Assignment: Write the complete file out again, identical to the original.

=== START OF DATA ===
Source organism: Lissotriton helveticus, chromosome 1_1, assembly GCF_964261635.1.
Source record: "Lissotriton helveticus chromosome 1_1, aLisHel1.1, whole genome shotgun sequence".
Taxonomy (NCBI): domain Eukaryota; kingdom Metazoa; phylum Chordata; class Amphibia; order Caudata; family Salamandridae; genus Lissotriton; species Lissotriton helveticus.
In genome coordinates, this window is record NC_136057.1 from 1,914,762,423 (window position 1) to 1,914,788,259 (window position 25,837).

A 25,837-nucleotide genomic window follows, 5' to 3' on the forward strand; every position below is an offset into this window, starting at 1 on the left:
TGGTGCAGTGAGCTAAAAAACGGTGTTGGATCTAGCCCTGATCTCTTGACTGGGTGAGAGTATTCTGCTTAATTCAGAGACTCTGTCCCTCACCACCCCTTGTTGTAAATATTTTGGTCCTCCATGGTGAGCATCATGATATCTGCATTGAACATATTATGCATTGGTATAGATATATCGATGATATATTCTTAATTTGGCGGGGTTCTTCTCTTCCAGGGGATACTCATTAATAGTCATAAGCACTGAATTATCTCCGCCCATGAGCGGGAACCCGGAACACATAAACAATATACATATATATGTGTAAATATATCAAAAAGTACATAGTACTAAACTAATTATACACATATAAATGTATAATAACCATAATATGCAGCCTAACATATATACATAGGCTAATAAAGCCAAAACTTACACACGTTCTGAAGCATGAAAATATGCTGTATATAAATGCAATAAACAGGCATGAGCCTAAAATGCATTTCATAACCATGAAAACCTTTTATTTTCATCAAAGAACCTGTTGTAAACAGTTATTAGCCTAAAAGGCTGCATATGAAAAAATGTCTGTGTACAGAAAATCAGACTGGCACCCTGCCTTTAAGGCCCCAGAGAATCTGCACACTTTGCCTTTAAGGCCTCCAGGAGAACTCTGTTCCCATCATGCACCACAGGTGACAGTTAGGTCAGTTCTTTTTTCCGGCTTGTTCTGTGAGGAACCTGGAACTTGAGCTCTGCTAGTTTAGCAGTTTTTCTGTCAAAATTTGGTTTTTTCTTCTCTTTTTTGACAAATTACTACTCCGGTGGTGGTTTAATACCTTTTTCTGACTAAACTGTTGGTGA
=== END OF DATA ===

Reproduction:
Source organism: Lissotriton helveticus, chromosome 1_1, assembly GCF_964261635.1.
Source record: "Lissotriton helveticus chromosome 1_1, aLisHel1.1, whole genome shotgun sequence".
Taxonomy (NCBI): domain Eukaryota; kingdom Metazoa; phylum Chordata; class Amphibia; order Caudata; family Salamandridae; genus Lissotriton; species Lissotriton helveticus.
In genome coordinates, this window is record NC_136057.1 from 1,914,762,423 (window position 1) to 1,914,788,259 (window position 25,837).

A 25,837-nucleotide genomic window follows, 5' to 3' on the forward strand; every position below is an offset into this window, starting at 1 on the left:
TGGTGCAGTGAGCTAAAAAACGGTGTTGGATCTAGCCCTGATCTCTTGACTGGGTGAGAGTATTCTGCTTAATTCAGAGACTCTGTCCCTCACCACCCCTTGTTGTAAATATTTTGGTCCTCCATGGTGAGCATCATGATATCTGCATTGAACATATTATGCATTGGTATAGATATATCGATGATATATTCTTAATTTGGCGGGGTTCTTCTCTTCCAGGGGATACTCATTAATAGTCATAAGCACTGAATTATCTCCGCCCATGAGCGGGAACCCGGAACACATAAACAATATACATATATATGTGTAAATATATCAAAAAGTACATAGTACTAAACTAATTATACACATATAAATGTATAATAACCATAATATGCAGCCTAACATATATACATAGGCTAATAAAGCCAAAACTTACACACGTTCTGAAGCATGAAAATATGCTGTATATAAATGCAATAAACAGGCATGAGCCTAAAATGCATTTCATAACCATGAAAACCTTTTATTTTCATCAAAGAACCTGTTGTAAACAGTTATTAGCCTAAAAGGCTGCATATGAAAAAATGTCTGTGTACAGAAAATCAGACTGGCACCCTGCCTTTAAGGCCCCAGAGAATCTGCACACTTTGCCTTTAAGGCCTCCAGGAGAACTCTGTTCCCATCATGCACCACAGGTGACAGTTAGGTCAGTTCTTTTTTCCGGCTTGTTCTGTGAGGAACCTGGAACTTGAGCTCTGCTAGTTTAGCAGTTTTTCTGTCAAAATTTGGTTTTTTCTTCTCTTTTTTGACAAATTACTACTCCGGTGGTGGTTTAATACCTTTTTCTGACTAAACTGTTGGTGA